I ran an article in the newsletter that preceded this blog. It was titled, The China Syndrome – Assembly Oil Line Paintings Come of Age. I also submitted a press release about the article via PRWEB. Both got a very strong response. Nearly two years since it was written, the latter continues to draw traffic to my Web site on a daily basis. The point was the rather sleepy art industry (by comparison to software, films and music) was being aggressively attacked by Chinese companies that create oil paintings by the pound. Often blatantly knocking off artists from all genres and locations.
From the numbers provided by PRWEB, it’s obvious it hit a nerve center. The statistics reported this usage: 26,862 times read/2,165 picked up by news media/8 times forwarded/27 times printed/427 times downloaded as a PDF. If you think the adverse publicity or government action has slowed down activity in this market, you’d be wrong. A syndicated article originated in the Toronto Globe and Mail recently caught my eye in Tucson’s AZ Star. Here is the link: //www.azstarnet.com/sn/relatedstories/184714.php. It’s a sickening tale of yet another artist discovering his art being illegally copied and knocked off.
Around the same time I published my information, Robert Genn of the Painters Keys Twice Weekly Newsletter was also taking up the charge to try and stop knockoffs of his work and other Canadian artists he knew. If you read my story, you’ll see it has been the subject of articles in the New York Times and ABC World News. Despite the press, the situation is far from being corrected.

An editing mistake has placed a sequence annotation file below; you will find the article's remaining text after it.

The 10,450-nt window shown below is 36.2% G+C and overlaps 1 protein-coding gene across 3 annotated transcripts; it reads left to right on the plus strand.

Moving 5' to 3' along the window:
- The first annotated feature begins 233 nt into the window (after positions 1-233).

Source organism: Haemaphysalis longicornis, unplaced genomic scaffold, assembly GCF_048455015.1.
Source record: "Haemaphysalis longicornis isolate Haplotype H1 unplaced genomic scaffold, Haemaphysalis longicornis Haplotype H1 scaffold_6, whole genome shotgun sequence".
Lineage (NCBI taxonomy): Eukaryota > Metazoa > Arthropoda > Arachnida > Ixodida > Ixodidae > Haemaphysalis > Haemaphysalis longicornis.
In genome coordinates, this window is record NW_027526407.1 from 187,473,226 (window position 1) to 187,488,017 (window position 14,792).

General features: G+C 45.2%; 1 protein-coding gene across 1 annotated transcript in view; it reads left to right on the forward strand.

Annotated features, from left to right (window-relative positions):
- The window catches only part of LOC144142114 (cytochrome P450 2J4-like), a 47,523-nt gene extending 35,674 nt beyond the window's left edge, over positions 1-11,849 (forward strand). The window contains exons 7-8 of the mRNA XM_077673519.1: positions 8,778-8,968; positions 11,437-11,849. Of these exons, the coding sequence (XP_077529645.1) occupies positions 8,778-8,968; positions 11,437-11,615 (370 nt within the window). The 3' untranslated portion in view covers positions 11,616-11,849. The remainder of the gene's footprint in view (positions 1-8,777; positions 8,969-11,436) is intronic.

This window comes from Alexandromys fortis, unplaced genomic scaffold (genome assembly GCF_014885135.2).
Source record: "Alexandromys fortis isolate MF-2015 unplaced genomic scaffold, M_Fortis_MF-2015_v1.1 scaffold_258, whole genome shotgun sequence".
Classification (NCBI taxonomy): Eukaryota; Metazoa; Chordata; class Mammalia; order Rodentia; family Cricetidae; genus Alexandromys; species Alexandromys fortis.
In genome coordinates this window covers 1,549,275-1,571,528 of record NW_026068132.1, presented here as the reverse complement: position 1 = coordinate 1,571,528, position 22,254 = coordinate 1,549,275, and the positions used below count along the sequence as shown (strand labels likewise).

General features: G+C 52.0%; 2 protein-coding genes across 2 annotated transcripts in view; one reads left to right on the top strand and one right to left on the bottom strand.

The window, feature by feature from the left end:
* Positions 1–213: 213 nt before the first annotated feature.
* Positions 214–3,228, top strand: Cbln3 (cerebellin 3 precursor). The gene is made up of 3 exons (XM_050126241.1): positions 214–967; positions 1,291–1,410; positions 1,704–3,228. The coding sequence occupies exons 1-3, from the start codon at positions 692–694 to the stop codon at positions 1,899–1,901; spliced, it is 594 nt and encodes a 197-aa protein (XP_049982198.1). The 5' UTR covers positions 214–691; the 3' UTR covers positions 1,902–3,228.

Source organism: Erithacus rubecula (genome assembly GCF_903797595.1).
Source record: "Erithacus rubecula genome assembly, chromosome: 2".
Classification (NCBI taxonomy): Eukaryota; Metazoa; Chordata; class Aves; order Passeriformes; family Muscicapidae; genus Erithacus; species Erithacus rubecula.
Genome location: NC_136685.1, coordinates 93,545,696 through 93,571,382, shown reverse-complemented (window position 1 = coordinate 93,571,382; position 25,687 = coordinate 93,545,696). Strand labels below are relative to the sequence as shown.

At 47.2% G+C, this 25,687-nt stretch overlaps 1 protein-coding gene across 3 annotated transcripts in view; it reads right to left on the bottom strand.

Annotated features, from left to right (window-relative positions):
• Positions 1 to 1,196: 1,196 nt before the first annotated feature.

Unfortuately, the art industry is made up of mostly small business owners with few resources to bring to bear on the problem. The Art Copyright Coalition was formed by some top print publishers to try and bring attention and start legal action where possible. But, it doesn’t have the clout of the recording, film and software industries. And, dishearteningly, those music and film producers have had little success, and so it goes for Microsoft and others behemoths.
What’s it mean for individual artists? Granted, it’s a problem that robs artists of time, energy and sales when they learn they are being knocked off. I would never downplay the negative effect this has. Realistically, fighting Chinese companies is not something that can easily be done. My newsletter mentioned how Thomas Arvid successfully got a gallery selling cheap knockoffs closed down. But, that is the rare case and Arvid’s success also allows him access to greater resources to fight back than many other artists.
My advice then is if you find you are being knocked off to do whatever you reasonably and realistically can to get it stopped. Beyond that, you have to move on and let it go. Fretting over those things out of our control only wastes valuable energy both physical and mental. Go about your life and know that despite this horrendous misdeed that you are likely not selling to the same type of buyers in your normal marketing. That is, the sort of person who buys crappily produced art from a sidewalk vendor, or in a "Starving Artist" weekend hotel ballroom show most likely isn’t the sort who would recognize the value of your original work versus the knockoffs.
Any day of the week on the streets of Manhattan and virtually everywhere else for that matter, hustlers are selling knockoffs of Rolex watches, Gucci bags and all manner of poorly produced knockoff goods. They target the same mooch buyers as the oil painting by the pound guys. It’s just a thought to keep in mind and to add some balance. Otherwise, it’s easy to get consumed by rage, anger and the desire to seek revenge. Expressing your feelings and then channelling them into positive impulses and actions will serve you far better in the long run.